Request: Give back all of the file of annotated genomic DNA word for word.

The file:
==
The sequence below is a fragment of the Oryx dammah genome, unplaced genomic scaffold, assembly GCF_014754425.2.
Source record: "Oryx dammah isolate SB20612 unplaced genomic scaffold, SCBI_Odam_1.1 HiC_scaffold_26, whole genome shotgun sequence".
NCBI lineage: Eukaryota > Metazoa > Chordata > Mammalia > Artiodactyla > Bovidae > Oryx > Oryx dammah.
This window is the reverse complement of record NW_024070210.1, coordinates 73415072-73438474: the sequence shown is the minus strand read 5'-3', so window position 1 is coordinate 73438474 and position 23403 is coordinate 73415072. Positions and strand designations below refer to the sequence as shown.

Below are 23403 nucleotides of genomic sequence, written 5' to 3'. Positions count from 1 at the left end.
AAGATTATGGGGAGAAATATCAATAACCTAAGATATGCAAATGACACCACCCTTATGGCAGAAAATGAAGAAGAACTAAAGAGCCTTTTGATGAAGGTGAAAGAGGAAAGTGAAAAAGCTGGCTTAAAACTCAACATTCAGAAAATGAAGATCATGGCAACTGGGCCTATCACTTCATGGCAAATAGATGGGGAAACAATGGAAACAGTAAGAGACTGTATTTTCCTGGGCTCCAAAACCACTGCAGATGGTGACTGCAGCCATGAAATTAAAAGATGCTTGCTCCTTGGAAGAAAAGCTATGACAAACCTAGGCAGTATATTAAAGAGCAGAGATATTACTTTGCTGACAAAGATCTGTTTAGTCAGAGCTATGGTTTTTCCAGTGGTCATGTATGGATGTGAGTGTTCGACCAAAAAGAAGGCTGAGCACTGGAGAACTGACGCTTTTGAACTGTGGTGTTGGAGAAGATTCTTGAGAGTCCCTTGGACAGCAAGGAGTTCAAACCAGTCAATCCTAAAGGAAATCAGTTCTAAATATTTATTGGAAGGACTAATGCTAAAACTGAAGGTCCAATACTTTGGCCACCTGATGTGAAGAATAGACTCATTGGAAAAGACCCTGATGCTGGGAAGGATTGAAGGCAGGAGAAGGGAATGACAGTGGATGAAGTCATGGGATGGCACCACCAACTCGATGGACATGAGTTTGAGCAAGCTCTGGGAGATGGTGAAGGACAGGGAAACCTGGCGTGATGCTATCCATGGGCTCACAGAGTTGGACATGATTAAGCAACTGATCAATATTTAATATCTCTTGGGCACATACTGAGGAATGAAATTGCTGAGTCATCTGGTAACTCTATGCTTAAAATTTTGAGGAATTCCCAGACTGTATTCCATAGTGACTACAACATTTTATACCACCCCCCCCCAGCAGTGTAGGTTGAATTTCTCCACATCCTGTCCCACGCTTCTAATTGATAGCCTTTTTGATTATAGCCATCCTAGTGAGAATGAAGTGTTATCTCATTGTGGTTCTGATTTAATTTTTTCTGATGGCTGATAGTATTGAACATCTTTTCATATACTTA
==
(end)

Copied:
The sequence below is a fragment of the Oryx dammah genome, unplaced genomic scaffold, assembly GCF_014754425.2.
Source record: "Oryx dammah isolate SB20612 unplaced genomic scaffold, SCBI_Odam_1.1 HiC_scaffold_26, whole genome shotgun sequence".
NCBI lineage: Eukaryota > Metazoa > Chordata > Mammalia > Artiodactyla > Bovidae > Oryx > Oryx dammah.
This window is the reverse complement of record NW_024070210.1, coordinates 73415072-73438474: the sequence shown is the minus strand read 5'-3', so window position 1 is coordinate 73438474 and position 23403 is coordinate 73415072. Positions and strand designations below refer to the sequence as shown.

Below are 23403 nucleotides of genomic sequence, written 5' to 3'. Positions count from 1 at the left end.
AAGATTATGGGGAGAAATATCAATAACCTAAGATATGCAAATGACACCACCCTTATGGCAGAAAATGAAGAAGAACTAAAGAGCCTTTTGATGAAGGTGAAAGAGGAAAGTGAAAAAGCTGGCTTAAAACTCAACATTCAGAAAATGAAGATCATGGCAACTGGGCCTATCACTTCATGGCAAATAGATGGGGAAACAATGGAAACAGTAAGAGACTGTATTTTCCTGGGCTCCAAAACCACTGCAGATGGTGACTGCAGCCATGAAATTAAAAGATGCTTGCTCCTTGGAAGAAAAGCTATGACAAACCTAGGCAGTATATTAAAGAGCAGAGATATTACTTTGCTGACAAAGATCTGTTTAGTCAGAGCTATGGTTTTTCCAGTGGTCATGTATGGATGTGAGTGTTCGACCAAAAAGAAGGCTGAGCACTGGAGAACTGACGCTTTTGAACTGTGGTGTTGGAGAAGATTCTTGAGAGTCCCTTGGACAGCAAGGAGTTCAAACCAGTCAATCCTAAAGGAAATCAGTTCTAAATATTTATTGGAAGGACTAATGCTAAAACTGAAGGTCCAATACTTTGGCCACCTGATGTGAAGAATAGACTCATTGGAAAAGACCCTGATGCTGGGAAGGATTGAAGGCAGGAGAAGGGAATGACAGTGGATGAAGTCATGGGATGGCACCACCAACTCGATGGACATGAGTTTGAGCAAGCTCTGGGAGATGGTGAAGGACAGGGAAACCTGGCGTGATGCTATCCATGGGCTCACAGAGTTGGACATGATTAAGCAACTGATCAATATTTAATATCTCTTGGGCACATACTGAGGAATGAAATTGCTGAGTCATCTGGTAACTCTATGCTTAAAATTTTGAGGAATTCCCAGACTGTATTCCATAGTGACTACAACATTTTATACCACCCCCCCCCAGCAGTGTAGGTTGAATTTCTCCACATCCTGTCCCACGCTTCTAATTGATAGCCTTTTTGATTATAGCCATCCTAGTGAGAATGAAGTGTTATCTCATTGTGGTTCTGATTTAATTTTTTCTGATGGCTGATAGTATTGAACATCTTTTCATATACTTA